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Trevor Parsons is Chief Scientist and Co-founder of Logentries, 'the log management and intelligence platform'. Trevor has over 10 years experience in enterprise software and in particular has specialised in developing enterprise monitoring and performance tools for enterprise systems. He is also a research fellow at the Performance Engineering Lab Research Group and was formerly a Scientist at the IBM Center for Advanced Studies. Trevor holds a PhD from University College Dublin, Ireland. Trevor is a DZone MVB and is not an employee of DZone and has posted 87 posts at DZone. You can read more from them at their website. View Full User Profile

Cooking Up Engine Yard Logs with Chef

10.12.2012
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Opscode’s Chef is an open-source automation framework for the cloud, involving ‘recipes’ that can be triggered by events such as servers booting or restarting. Chef scripts are written in Ruby, but will often use OS-specific system calls to manipulate server instances. Chef is a great way to automate your cloud, and in particular its useful as your environment grows! On Engine Yard, Chef recipes can also be used to configure add-on’s (like Logentries) on your servers as we will explain…

Each server deployed in an Engine Yard environment uses the Linux-based Gentoo operating system, with Chef installed as standard. To make customisation of your application really simple, Engine Yard offers a RubyGem for hassle-free editing and uploading of Chef scripts. This, along with the wide variety of cookbooks offered for Engine Yard customers, means it is possible to automate a lot of otherwise complicated tasks without ever ‘SSHing’ into your instances. Because of this user-friendly interfacing and Engine Yard’s very open user access policy, using a log management service will not require lots of time and effort that could be better spent developing and testing your app.

Logging on Engine Yard
Engine Yard allows full access to the file system on each Gentoo Linux instance, either using Chef automation or via SSH. This includes a number of different log files in several different locations, but all of which can be sent to Logentries for analysis and error detection. Check out this previous blog post by my colleague Trevor Parsons, which gives an insight into what to look out for in Engine Yard logs. Some files that might be of interest are:

  • ~/yourapp-deploy.log: deployment related events for this instance
  • /var/log/engineyard/apps/yourapp/production.log: Rails application errors and events
  • /var/log/daemon.log: background daemon information
  • /db/mysql/{major_version}/log/ or db/mysql/log/: MySQL database logs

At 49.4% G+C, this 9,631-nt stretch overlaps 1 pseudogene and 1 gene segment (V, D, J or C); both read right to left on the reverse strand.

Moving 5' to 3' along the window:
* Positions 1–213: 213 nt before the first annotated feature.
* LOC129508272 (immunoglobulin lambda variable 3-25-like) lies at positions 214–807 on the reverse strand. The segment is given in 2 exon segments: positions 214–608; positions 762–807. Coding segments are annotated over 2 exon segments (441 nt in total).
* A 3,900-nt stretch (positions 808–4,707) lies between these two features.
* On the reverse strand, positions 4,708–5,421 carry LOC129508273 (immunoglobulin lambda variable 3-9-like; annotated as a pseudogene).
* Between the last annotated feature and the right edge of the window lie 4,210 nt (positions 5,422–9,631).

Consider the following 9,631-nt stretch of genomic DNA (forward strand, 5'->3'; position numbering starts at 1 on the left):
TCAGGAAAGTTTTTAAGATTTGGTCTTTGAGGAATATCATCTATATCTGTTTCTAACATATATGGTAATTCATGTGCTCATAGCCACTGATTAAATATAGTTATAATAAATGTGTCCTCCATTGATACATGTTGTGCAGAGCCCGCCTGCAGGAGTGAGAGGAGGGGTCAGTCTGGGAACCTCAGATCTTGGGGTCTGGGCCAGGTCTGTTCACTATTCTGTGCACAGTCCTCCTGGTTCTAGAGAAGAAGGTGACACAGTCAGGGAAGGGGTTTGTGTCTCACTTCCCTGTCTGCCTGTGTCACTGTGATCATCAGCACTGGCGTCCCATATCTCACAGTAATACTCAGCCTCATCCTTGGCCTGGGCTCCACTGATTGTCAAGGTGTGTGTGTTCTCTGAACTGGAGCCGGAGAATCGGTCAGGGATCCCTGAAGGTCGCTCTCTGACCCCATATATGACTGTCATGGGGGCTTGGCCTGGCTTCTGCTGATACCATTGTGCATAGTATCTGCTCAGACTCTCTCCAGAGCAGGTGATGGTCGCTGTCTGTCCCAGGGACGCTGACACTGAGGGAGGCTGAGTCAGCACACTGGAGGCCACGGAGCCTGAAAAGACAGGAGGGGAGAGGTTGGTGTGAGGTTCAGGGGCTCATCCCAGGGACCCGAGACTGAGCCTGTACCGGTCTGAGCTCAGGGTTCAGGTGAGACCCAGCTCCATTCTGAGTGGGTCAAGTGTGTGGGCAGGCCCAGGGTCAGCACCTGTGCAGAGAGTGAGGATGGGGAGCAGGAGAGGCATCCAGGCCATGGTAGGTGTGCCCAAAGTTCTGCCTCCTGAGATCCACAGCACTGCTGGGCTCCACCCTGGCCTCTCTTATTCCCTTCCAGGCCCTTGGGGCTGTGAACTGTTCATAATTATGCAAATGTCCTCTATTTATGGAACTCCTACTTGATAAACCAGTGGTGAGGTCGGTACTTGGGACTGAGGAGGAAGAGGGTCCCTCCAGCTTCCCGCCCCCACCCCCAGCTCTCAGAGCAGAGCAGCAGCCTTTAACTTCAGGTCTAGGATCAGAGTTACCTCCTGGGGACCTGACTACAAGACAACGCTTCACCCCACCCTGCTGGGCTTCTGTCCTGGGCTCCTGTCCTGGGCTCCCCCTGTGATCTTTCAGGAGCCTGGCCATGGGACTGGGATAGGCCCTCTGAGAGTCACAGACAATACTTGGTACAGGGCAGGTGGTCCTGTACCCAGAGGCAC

• General Linux logs: as outlined here

The Logentries Cookbook
The Logentries cookbook installs and configures an agent to monitor log files and to send events to the Logentries service. This is performed automatically, with the user only required to edit one or two user specific variables in advance. The agent is packaged in a Gentoo Linux application, which is downloaded from the Logentries server, installed and started. A daemon process constantly monitors the files being followed for new events – don’t worry, it uses very little CPU. The Chef script also checks the daemon every time it is run, to make sure multiple processes are not started.

The cookbook is available for download from GitHub, and can be added to a larger set of cookbooks or used on its own. To start using Logentries with Engine Yard, simply set up a Logentries account and retrieve your user key from the Account page. You will need to add this to /cookbooks/le/attributes/recipe.rb in the indicated location. Some common files are followed by default -

  • “/var/log/syslog”
  • “/var/log/auth.log”
  • “/var/log/daemon.log”
  • “/var/log/nginx/#{app_name}.access.log”

- you can modify this list in cookbooks/le/recipes/configure.rb.

Then use the standard Engine Yard gem to upload the recipes to your instance – simply run

ey recipes upload -e ENVIRONMENT_NAME
ey recipes apply -e ENVIRONMENT_NAME

Adding additional files to your Logentries setup is very easy – just SSH into your Gentoo instance and use sudo le follow [file], or edit the recipes and re-upload if you prefer to avoid the command line. For more detailed instructions, see our Engine Yard docs.

Published at DZone with permission of Trevor Parsons, author and DZone MVB. (source)

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